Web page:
NCERT Class 11 Geography Part 1 Chapter 7: Landforms and their Evolution YouTube Lecture Handouts

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NCERT Class 11 Geography Part 1 Chapter 7: Landforms and Their Evolution

  • Landforms: Small to Medium tract or parcel of earth surface

  • Each landform has its own shape, size & is result of geomorphic processes

  • Landforms change due to action of geomorphic agents

  • Landform has history of development and changes through time – passes stages of youth, mature and old age

  • Geomorphology: History of earth surface through study of its forms, material and process (erosion or destruction & deposition or construction)

  • Geomorphic agents depends on folds, faults, joints, fractures, hardness and softness, permeability and impermeability, etc.

  • Independent controls include stability of sea level, tectonic stability and climate

Running Water

  • In humid areas having heavy rainfall

  • Running water as overland flow on general land surface as sheet or as linear flow in streams – with time steep gradient turns gentler, lose velocity and facilitate active deposition. Gentler channels have higher deposition, lateral erosion of banks increases and hills turns to plains

  • Overland flow causes sheet erosion – because of friction of water column, material are removed in direction of flow and rills are formed.

Life Cycle of River:

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Life Cycle of a River - Stream Orders, Erosion, Transportation and Deposition

  • Youth: V-Shaped valley, stream divides are broad and flat, meanders, waterfalls and rapids

  • Mature: Deep valleys with wider flood plains – waterfall disappear

  • Old Age: Few tributaries with gentle gradient – oxbow lake, levees – landscape at or above sea level

Erosional Features

  • Valley: rills that deepen to form V-Shaped valley, gorge (top & bottom at equal width & form in hard rocks) or canyon (broad top and narrow bottom & form in horizontally bedded sedimentary rocks)

  • Pot Holes and Plunge Pools: Circular depression by stream erosion with abrasion of rock fragments – gets bigger with rotation of rock fragments – series join and get deepen to form plunge pools (deep hole at base of waterfall)

  • Incised or Entrenched Meanders: Deep and wide meanders found cut in hard rocks. Occur on steep gradient, erosion is mainly over bottom channel.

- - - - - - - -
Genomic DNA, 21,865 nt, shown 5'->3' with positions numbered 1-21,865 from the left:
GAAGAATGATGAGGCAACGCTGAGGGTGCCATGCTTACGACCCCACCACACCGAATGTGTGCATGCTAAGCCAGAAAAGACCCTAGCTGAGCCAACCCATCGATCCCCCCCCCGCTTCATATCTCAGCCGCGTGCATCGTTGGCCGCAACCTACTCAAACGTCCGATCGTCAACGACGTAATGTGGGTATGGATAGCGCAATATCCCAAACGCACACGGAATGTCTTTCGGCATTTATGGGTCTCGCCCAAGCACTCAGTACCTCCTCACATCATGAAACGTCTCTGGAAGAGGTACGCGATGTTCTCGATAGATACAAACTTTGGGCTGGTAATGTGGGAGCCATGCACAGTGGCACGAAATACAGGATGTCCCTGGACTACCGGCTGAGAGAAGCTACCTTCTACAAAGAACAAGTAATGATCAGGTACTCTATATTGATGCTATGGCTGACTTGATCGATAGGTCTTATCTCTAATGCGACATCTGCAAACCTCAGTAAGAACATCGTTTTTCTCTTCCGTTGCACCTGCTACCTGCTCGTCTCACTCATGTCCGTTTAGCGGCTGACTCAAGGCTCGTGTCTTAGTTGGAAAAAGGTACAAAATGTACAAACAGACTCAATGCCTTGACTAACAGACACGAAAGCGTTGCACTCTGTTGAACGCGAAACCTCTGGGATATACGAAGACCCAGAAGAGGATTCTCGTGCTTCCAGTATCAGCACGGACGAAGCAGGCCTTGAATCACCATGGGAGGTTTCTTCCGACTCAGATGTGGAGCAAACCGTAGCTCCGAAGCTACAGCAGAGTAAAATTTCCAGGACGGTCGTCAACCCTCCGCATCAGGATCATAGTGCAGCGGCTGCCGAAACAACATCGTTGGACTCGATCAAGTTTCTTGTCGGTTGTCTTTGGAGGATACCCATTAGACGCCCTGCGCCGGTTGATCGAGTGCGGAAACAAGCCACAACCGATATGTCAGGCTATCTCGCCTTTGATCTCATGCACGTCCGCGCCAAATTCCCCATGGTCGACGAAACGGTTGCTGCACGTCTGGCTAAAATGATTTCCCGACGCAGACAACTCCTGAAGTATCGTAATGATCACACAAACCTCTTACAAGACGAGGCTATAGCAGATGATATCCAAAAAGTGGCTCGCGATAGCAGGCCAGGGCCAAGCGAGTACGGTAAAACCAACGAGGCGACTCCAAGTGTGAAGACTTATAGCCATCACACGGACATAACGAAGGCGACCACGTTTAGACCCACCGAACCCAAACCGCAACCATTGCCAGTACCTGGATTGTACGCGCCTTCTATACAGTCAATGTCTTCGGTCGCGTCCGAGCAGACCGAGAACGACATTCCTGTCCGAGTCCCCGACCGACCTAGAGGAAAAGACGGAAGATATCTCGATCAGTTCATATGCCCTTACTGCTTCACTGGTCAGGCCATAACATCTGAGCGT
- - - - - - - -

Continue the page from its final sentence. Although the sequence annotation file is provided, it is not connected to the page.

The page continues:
• Paired & unpaired terraces: Vertical erosion. Unpaired terraces in case of slow land uplift due to receding water after a peak flow; change in hydrological regime due to climatic changes; tectonic uplift of land; sea level changes when rivers are closer to the sea

  • Erosional Landforms:

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    Tenacious Rivers - 5 Major Fluvial Erosional Landforms

Depositional Features

  • Alluvial Fans & Cones: Streams from higher level break into lower level – load is carried over mountain slopes. In Humid areas show low cone with gentle slope while in arid areas show high cone with steep slope

  • Delta: Accumulates as low cone, coarsest settle first and finest carried closest to sea

  • Floodplains: fine grained material carried by slow moving water. Floodplain above the bank is inactive (flood deposit & channel deposit). In case of delta known as delta plains

  • Natural Levees: Found along river banks – low, linear parallel ridge of coarse deposit along river banks

  • Point Bars: Known as meander bars – found on convex side of large river

  • Meanders: Loop like channel because of propensity of water, unconsolidated nature of deposits and Coriolis force (deposition on convex or slip off bank & undercut on concave or cutoff bank) – cut at inflection points as ox-bow lakes

  • Braided channels: material deposited as islands and lateral bars, when discharge is less and load is more – channel bars develop on floor as multiple threads

  • Depositional Landforms:

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    7 Major Fluvial Depositional Landforms - Carving the Face of the Earth


  • Surface water percolates when rocks are permeable, thinly bedded and jointed – mechanical removal of material like limestone or dolomites rich in – Karst topography in Balkans (Adriatic Sea)

  • Details:

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    Karst Topography (By Underground Water) - Formation, 8 Erosional and 9 Depositional Landforms

Erosional Features

  • Swallow holes Sink holes (circular at top with funnel shaped at bottom) – if formed by solution action it is known as solution sink & are more common, if by roof collapse it is called collapse sink (dolines)

  • Sinkholes or dolines join together due to roof collapse: uvalas